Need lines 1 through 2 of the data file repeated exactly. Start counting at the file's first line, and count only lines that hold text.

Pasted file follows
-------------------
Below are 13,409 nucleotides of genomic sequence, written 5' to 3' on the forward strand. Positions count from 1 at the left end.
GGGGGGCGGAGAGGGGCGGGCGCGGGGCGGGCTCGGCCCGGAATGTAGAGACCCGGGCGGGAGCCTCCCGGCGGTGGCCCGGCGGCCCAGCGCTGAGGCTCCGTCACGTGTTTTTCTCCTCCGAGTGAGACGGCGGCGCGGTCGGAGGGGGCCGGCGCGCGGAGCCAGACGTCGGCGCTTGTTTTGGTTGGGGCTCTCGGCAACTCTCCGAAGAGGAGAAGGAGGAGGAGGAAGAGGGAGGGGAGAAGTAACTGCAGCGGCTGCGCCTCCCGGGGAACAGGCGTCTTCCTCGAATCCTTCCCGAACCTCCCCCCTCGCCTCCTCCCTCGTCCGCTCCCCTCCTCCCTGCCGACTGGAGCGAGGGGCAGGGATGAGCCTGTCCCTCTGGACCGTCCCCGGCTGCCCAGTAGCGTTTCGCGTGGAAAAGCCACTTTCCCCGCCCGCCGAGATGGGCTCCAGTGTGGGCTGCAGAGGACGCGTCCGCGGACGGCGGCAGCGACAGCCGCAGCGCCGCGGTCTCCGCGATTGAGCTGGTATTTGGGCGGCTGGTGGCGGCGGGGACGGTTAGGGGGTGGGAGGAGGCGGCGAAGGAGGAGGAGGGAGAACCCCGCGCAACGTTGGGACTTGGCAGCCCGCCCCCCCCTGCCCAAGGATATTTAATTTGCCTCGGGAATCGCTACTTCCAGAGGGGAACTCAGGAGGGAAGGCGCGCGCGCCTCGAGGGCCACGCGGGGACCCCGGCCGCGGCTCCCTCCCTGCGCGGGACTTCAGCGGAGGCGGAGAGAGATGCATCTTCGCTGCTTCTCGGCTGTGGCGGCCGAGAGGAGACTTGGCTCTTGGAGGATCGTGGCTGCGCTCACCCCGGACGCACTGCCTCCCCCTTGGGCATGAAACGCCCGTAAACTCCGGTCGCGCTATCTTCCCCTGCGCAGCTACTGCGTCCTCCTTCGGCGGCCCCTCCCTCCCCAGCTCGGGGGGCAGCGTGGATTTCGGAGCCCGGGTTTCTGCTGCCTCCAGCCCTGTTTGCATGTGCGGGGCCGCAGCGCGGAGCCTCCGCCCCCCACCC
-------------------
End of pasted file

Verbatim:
Below are 13,409 nucleotides of genomic sequence, written 5' to 3' on the forward strand. Positions count from 1 at the left end.
GGGGGGCGGAGAGGGGCGGGCGCGGGGCGGGCTCGGCCCGGAATGTAGAGACCCGGGCGGGAGCCTCCCGGCGGTGGCCCGGCGGCCCAGCGCTGAGGCTCCGTCACGTGTTTTTCTCCTCCGAGTGAGACGGCGGCGCGGTCGGAGGGGGCCGGCGCGCGGAGCCAGACGTCGGCGCTTGTTTTGGTTGGGGCTCTCGGCAACTCTCCGAAGAGGAGAAGGAGGAGGAGGAAGAGGGAGGGGAGAAGTAACTGCAGCGGCTGCGCCTCCCGGGGAACAGGCGTCTTCCTCGAATCCTTCCCGAACCTCCCCCCTCGCCTCCTCCCTCGTCCGCTCCCCTCCTCCCTGCCGACTGGAGCGAGGGGCAGGGATGAGCCTGTCCCTCTGGACCGTCCCCGGCTGCCCAGTAGCGTTTCGCGTGGAAAAGCCACTTTCCCCGCCCGCCGAGATGGGCTCCAGTGTGGGCTGCAGAGGACGCGTCCGCGGACGGCGGCAGCGACAGCCGCAGCGCCGCGGTCTCCGCGATTGAGCTGGTATTTGGGCGGCTGGTGGCGGCGGGGACGGTTAGGGGGTGGGAGGAGGCGGCGAAGGAGGAGGAGGGAGAACCCCGCGCAACGTTGGGACTTGGCAGCCCGCCCCCCCCTGCCCAAGGATATTTAATTTGCCTCGGGAATCGCTACTTCCAGAGGGGAACTCAGGAGGGAAGGCGCGCGCGCCTCGAGGGCCACGCGGGGACCCCGGCCGCGGCTCCCTCCCTGCGCGGGACTTCAGCGGAGGCGGAGAGAGATGCATCTTCGCTGCTTCTCGGCTGTGGCGGCCGAGAGGAGACTTGGCTCTTGGAGGATCGTGGCTGCGCTCACCCCGGACGCACTGCCTCCCCCTTGGGCATGAAACGCCCGTAAACTCCGGTCGCGCTATCTTCCCCTGCGCAGCTACTGCGTCCTCCTTCGGCGGCCCCTCCCTCCCCAGCTCGGGGGGCAGCGTGGATTTCGGAGCCCGGGTTTCTGCTGCCTCCAGCCCTGTTTGCATGTGCGGGGCCGCAGCGCGGAGCCTCCGCCCCCCACCC